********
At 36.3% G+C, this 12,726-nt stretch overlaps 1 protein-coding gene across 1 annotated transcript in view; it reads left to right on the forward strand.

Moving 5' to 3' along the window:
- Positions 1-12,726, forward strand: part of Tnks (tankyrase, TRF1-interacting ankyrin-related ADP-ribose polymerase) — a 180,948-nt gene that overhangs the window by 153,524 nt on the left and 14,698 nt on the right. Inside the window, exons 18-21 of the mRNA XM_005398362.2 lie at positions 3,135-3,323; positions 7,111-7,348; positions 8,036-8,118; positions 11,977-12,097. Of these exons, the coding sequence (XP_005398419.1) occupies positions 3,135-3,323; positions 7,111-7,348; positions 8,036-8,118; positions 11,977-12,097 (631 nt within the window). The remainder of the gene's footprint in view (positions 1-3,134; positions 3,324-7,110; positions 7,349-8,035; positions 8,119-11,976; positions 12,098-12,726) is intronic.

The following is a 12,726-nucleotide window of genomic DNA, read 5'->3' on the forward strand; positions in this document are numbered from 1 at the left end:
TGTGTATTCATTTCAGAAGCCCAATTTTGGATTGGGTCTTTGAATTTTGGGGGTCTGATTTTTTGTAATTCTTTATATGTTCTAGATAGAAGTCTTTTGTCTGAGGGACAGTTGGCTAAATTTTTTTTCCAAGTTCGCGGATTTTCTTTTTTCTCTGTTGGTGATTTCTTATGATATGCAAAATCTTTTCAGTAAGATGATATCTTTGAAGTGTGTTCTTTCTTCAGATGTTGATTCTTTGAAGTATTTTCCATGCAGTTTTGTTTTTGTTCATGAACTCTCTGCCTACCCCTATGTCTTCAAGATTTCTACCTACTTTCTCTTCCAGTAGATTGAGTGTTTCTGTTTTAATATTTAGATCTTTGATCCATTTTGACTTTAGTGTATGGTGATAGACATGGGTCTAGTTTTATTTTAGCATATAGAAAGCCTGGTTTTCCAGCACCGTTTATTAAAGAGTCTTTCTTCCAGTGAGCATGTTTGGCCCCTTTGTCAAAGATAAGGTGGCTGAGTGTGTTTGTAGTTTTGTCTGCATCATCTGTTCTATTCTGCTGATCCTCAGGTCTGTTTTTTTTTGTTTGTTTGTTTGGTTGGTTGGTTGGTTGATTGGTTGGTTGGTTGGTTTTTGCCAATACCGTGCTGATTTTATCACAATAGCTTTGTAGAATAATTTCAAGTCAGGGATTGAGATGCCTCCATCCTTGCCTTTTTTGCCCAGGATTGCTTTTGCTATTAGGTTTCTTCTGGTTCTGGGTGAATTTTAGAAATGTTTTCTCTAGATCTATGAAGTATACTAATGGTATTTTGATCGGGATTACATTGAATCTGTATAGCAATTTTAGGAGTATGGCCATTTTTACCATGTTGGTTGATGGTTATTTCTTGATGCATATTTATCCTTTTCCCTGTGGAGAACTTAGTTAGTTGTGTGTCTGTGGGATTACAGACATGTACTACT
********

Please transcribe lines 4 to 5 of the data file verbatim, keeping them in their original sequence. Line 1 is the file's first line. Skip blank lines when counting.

The following is a 12,726-nucleotide window of genomic DNA, read 5'->3' on the forward strand; positions in this document are numbered from 1 at the left end:
TGTGTATTCATTTCAGAAGCCCAATTTTGGATTGGGTCTTTGAATTTTGGGGGTCTGATTTTTTGTAATTCTTTATATGTTCTAGATAGAAGTCTTTTGTCTGAGGGACAGTTGGCTAAATTTTTTTTCCAAGTTCGCGGATTTTCTTTTTTCTCTGTTGGTGATTTCTTATGATATGCAAAATCTTTTCAGTAAGATGATATCTTTGAAGTGTGTTCTTTCTTCAGATGTTGATTCTTTGAAGTATTTTCCATGCAGTTTTGTTTTTGTTCATGAACTCTCTGCCTACCCCTATGTCTTCAAGATTTCTACCTACTTTCTCTTCCAGTAGATTGAGTGTTTCTGTTTTAATATTTAGATCTTTGATCCATTTTGACTTTAGTGTATGGTGATAGACATGGGTCTAGTTTTATTTTAGCATATAGAAAGCCTGGTTTTCCAGCACCGTTTATTAAAGAGTCTTTCTTCCAGTGAGCATGTTTGGCCCCTTTGTCAAAGATAAGGTGGCTGAGTGTGTTTGTAGTTTTGTCTGCATCATCTGTTCTATTCTGCTGATCCTCAGGTCTGTTTTTTTTTGTTTGTTTGTTTGGTTGGTTGGTTGGTTGATTGGTTGGTTGGTTGGTTTTTGCCAATACCGTGCTGATTTTATCACAATAGCTTTGTAGAATAATTTCAAGTCAGGGATTGAGATGCCTCCATCCTTGCCTTTTTTGCCCAGGATTGCTTTTGCTATTAGGTTTCTTCTGGTTCTGGGTGAATTTTAGAAATGTTTTCTCTAGATCTATGAAGTATACTAATGGTATTTTGATCGGGATTACATTGAATCTGTATAGCAATTTTAGGAGTATGGCCATTTTTACCATGTTGGTTGATGGTTATTTCTTGATGCATATTTATCCTTTTCCCTGTGGAGAACTTAGTTAGTTGTGTGTCTGTGGGATTACAGACATGTACTACT